Isakson Encourages VA to Adopt System-wide Health Care Best Practices

Praises representatives from VA facilities across the country for developing programs to best fit veterans’ needs

WASHINGTON – U.S. Senator Johnny Isakson, R-Ga., chairman of the Senate Committee on Veterans’ Affairs, today called on the Department of Veterans Affairs (VA) to adopt health care best practices throughout the Veterans Health Administration to improve health care delivery to veterans and help the VA overcome the many problems it has faced since the department’s wait-time scandal in 2014.

At a committee hearing held to examine the VA’s “Diffusion of Excellence” initiative, which was launched last year to identify and disseminate operational best practices throughout the VA’s health care system, Isakson noted that best practices are crucial to ensuring consistency at VA health care facilities across the country.

“I was a businessman for 33 years,” remarked Isakson. “I ran a company that had a lot of branch offices and I know that if you can replicate where you have predictable quality, predictable service and a predictable image wherever you go, you can build your brand and you can build your business. I think that’s true in a service business like VA health care.”

As chairman, one of Isakson’s top priorities has been to improve health care access and quality for veterans in the wake of the wait-time scandal. He noted the importance of using these best practices to help veterans across the VA system to improve health care and help the VA recover from the scandal.

“Unfortunately, because of the tragedies that took place in Arizona and Denver and in other places, the brand of the VA has been tarnished – not because of best practices, but because of bad practices,” said Isakson. “I’m personally delighted to have this hearing so VA can talk about the success stories that it has discovered and the ‘Diffusion of Excellence’ program. I want to underscore the fact that this [program] is something that needs to be implemented… throughout the VA health systems around the country, so that we have a brand that is recognized for the good things that it does, its quality and its predictability, rather than the story that we see on the news today.”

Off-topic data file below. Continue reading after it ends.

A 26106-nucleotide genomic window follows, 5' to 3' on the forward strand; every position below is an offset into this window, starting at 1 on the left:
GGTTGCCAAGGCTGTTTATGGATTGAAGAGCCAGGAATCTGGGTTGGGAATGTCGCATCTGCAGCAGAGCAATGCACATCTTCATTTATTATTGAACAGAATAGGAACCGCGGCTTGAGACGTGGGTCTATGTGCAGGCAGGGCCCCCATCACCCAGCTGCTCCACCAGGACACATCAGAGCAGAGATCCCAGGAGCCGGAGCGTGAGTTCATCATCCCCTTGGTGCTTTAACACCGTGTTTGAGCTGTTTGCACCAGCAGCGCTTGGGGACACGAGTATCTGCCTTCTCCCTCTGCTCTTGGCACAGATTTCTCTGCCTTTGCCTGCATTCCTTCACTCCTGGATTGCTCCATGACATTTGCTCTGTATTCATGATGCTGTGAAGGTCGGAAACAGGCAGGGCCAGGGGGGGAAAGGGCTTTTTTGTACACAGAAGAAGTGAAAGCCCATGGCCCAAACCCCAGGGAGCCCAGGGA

Isakson praised the efforts of Scott Bryant of the Chillicothe, Ohio, VA Medical Center, who has developed an e-screening program for veterans that improves care coordination using mobile technology, and Dr. Kimberly Garner of the Central Arkansas Veterans Healthcare System Geriatric Research Education and Clinical Center in Little Rock, Ark., who has developed a group program to help veterans plan for future medical decisions.

Isakson noted, “One of my passions since I’ve been in Congress is advanced care planning for end of life as a standard practice. It’s something you don’t want to do but it’s so much better for the quality of life that you have and the quality of life that your families have.”


The Senate Committee on Veterans’ Affairs is chaired by U.S. Senator Johnny Isakson, R-Ga., in the 114th Congress. Isakson is a veteran himself – having served in the Georgia Air National Guard from 1966-1972 – and has been a member of the Senate VA Committee since he joined the Senate in 2005. Isakson’s home state of Georgia is home to more than a dozen military installations representing each branch of the military as well as more than 750,000 veterans.